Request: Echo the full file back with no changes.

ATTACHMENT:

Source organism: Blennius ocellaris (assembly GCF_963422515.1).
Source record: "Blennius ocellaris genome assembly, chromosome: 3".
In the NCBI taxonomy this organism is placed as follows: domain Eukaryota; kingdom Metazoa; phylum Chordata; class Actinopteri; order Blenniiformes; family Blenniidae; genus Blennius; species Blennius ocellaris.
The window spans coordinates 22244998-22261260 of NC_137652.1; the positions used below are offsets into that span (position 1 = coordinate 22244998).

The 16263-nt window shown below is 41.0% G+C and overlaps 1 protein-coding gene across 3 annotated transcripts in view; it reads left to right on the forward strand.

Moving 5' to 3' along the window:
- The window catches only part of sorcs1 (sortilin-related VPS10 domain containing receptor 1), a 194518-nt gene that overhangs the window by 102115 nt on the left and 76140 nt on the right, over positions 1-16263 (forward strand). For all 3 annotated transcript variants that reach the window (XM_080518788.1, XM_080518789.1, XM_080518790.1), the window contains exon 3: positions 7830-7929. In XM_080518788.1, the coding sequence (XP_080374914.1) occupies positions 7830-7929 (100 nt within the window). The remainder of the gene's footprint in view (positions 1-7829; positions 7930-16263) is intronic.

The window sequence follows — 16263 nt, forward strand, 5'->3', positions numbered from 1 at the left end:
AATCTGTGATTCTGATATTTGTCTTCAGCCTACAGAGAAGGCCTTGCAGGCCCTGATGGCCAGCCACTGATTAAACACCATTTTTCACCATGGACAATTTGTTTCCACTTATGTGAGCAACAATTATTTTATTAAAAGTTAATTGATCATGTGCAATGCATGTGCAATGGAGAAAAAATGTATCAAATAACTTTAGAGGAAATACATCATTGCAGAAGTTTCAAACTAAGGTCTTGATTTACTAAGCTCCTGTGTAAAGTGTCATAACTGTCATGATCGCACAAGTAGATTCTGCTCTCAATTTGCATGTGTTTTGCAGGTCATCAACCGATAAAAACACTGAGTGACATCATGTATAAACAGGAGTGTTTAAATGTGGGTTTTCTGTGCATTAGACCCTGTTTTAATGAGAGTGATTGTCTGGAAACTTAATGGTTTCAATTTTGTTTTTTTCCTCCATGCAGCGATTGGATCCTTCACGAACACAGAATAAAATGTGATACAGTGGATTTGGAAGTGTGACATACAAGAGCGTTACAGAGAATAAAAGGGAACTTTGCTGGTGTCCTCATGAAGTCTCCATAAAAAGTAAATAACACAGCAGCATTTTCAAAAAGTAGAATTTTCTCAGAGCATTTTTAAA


Source organism: Blennius ocellaris (assembly GCF_963422515.1).
Source record: "Blennius ocellaris genome assembly, chromosome: 3".
In the NCBI taxonomy this organism is placed as follows: domain Eukaryota; kingdom Metazoa; phylum Chordata; class Actinopteri; order Blenniiformes; family Blenniidae; genus Blennius; species Blennius ocellaris.
The window spans coordinates 22244998-22261260 of NC_137652.1; the positions used below are offsets into that span (position 1 = coordinate 22244998).

The 16263-nt window shown below is 41.0% G+C and overlaps 1 protein-coding gene across 3 annotated transcripts in view; it reads left to right on the forward strand.

Moving 5' to 3' along the window:
- The window catches only part of sorcs1 (sortilin-related VPS10 domain containing receptor 1), a 194518-nt gene that overhangs the window by 102115 nt on the left and 76140 nt on the right, over positions 1-16263 (forward strand). For all 3 annotated transcript variants that reach the window (XM_080518788.1, XM_080518789.1, XM_080518790.1), the window contains exon 3: positions 7830-7929. In XM_080518788.1, the coding sequence (XP_080374914.1) occupies positions 7830-7929 (100 nt within the window). The remainder of the gene's footprint in view (positions 1-7829; positions 7930-16263) is intronic.

The window sequence follows — 16263 nt, forward strand, 5'->3', positions numbered from 1 at the left end:
AATCTGTGATTCTGATATTTGTCTTCAGCCTACAGAGAAGGCCTTGCAGGCCCTGATGGCCAGCCACTGATTAAACACCATTTTTCACCATGGACAATTTGTTTCCACTTATGTGAGCAACAATTATTTTATTAAAAGTTAATTGATCATGTGCAATGCATGTGCAATGGAGAAAAAATGTATCAAATAACTTTAGAGGAAATACATCATTGCAGAAGTTTCAAACTAAGGTCTTGATTTACTAAGCTCCTGTGTAAAGTGTCATAACTGTCATGATCGCACAAGTAGATTCTGCTCTCAATTTGCATGTGTTTTGCAGGTCATCAACCGATAAAAACACTGAGTGACATCATGTATAAACAGGAGTGTTTAAATGTGGGTTTTCTGTGCATTAGACCCTGTTTTAATGAGAGTGATTGTCTGGAAACTTAATGGTTTCAATTTTGTTTTTTTCCTCCATGCAGCGATTGGATCCTTCACGAACACAGAATAAAATGTGATACAGTGGATTTGGAAGTGTGACATACAAGAGCGTTACAGAGAATAAAAGGGAACTTTGCTGGTGTCCTCATGAAGTCTCCATAAAAAGTAAATAACACAGCAGCATTTTCAAAAAGTAGAATTTTCTCAGAGCATTTTTAAA